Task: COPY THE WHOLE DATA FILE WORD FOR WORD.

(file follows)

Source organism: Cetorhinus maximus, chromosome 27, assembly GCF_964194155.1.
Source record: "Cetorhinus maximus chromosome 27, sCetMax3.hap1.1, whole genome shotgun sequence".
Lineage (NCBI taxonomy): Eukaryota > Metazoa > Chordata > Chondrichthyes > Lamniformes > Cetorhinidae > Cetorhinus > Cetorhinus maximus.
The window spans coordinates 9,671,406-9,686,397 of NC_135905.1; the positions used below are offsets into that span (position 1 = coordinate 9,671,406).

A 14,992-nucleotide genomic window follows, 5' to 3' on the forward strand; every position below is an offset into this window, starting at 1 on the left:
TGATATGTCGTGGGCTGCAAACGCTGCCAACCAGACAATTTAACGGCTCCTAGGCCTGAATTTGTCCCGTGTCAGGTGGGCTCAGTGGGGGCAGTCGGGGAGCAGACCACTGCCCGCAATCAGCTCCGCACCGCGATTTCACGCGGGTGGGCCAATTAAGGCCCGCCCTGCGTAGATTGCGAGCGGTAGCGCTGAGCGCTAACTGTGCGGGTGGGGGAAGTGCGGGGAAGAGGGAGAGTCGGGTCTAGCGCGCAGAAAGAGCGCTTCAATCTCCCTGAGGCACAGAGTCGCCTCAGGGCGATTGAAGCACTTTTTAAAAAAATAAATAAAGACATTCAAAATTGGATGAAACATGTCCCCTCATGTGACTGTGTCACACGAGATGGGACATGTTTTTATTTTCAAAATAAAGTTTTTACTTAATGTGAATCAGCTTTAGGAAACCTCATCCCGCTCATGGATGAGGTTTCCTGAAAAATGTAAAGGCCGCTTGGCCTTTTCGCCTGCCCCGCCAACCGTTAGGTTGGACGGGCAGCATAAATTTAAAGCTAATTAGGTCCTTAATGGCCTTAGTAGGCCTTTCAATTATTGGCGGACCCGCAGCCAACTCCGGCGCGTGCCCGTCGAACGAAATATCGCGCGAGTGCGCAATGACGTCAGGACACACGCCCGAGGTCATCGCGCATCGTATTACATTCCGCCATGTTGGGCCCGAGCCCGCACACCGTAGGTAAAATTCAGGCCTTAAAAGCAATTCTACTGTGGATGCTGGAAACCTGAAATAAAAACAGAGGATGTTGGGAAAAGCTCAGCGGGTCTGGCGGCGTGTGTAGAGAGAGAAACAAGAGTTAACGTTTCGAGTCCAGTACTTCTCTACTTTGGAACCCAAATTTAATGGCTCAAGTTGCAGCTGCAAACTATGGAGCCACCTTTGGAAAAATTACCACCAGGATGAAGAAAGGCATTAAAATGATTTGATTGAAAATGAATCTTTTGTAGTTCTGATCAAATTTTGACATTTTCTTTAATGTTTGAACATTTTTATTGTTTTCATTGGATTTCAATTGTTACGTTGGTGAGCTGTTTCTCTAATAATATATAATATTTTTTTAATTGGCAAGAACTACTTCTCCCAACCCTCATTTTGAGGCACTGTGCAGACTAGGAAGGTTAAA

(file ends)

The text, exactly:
Source organism: Cetorhinus maximus, chromosome 27, assembly GCF_964194155.1.
Source record: "Cetorhinus maximus chromosome 27, sCetMax3.hap1.1, whole genome shotgun sequence".
Lineage (NCBI taxonomy): Eukaryota > Metazoa > Chordata > Chondrichthyes > Lamniformes > Cetorhinidae > Cetorhinus > Cetorhinus maximus.
The window spans coordinates 9,671,406-9,686,397 of NC_135905.1; the positions used below are offsets into that span (position 1 = coordinate 9,671,406).

A 14,992-nucleotide genomic window follows, 5' to 3' on the forward strand; every position below is an offset into this window, starting at 1 on the left:
TGATATGTCGTGGGCTGCAAACGCTGCCAACCAGACAATTTAACGGCTCCTAGGCCTGAATTTGTCCCGTGTCAGGTGGGCTCAGTGGGGGCAGTCGGGGAGCAGACCACTGCCCGCAATCAGCTCCGCACCGCGATTTCACGCGGGTGGGCCAATTAAGGCCCGCCCTGCGTAGATTGCGAGCGGTAGCGCTGAGCGCTAACTGTGCGGGTGGGGGAAGTGCGGGGAAGAGGGAGAGTCGGGTCTAGCGCGCAGAAAGAGCGCTTCAATCTCCCTGAGGCACAGAGTCGCCTCAGGGCGATTGAAGCACTTTTTAAAAAAATAAATAAAGACATTCAAAATTGGATGAAACATGTCCCCTCATGTGACTGTGTCACACGAGATGGGACATGTTTTTATTTTCAAAATAAAGTTTTTACTTAATGTGAATCAGCTTTAGGAAACCTCATCCCGCTCATGGATGAGGTTTCCTGAAAAATGTAAAGGCCGCTTGGCCTTTTCGCCTGCCCCGCCAACCGTTAGGTTGGACGGGCAGCATAAATTTAAAGCTAATTAGGTCCTTAATGGCCTTAGTAGGCCTTTCAATTATTGGCGGACCCGCAGCCAACTCCGGCGCGTGCCCGTCGAACGAAATATCGCGCGAGTGCGCAATGACGTCAGGACACACGCCCGAGGTCATCGCGCATCGTATTACATTCCGCCATGTTGGGCCCGAGCCCGCACACCGTAGGTAAAATTCAGGCCTTAAAAGCAATTCTACTGTGGATGCTGGAAACCTGAAATAAAAACAGAGGATGTTGGGAAAAGCTCAGCGGGTCTGGCGGCGTGTGTAGAGAGAGAAACAAGAGTTAACGTTTCGAGTCCAGTACTTCTCTACTTTGGAACCCAAATTTAATGGCTCAAGTTGCAGCTGCAAACTATGGAGCCACCTTTGGAAAAATTACCACCAGGATGAAGAAAGGCATTAAAATGATTTGATTGAAAATGAATCTTTTGTAGTTCTGATCAAATTTTGACATTTTCTTTAATGTTTGAACATTTTTATTGTTTTCATTGGATTTCAATTGTTACGTTGGTGAGCTGTTTCTCTAATAATATATAATATTTTTTTAATTGGCAAGAACTACTTCTCCCAACCCTCATTTTGAGGCACTGTGCAGACTAGGAAGGTTAAA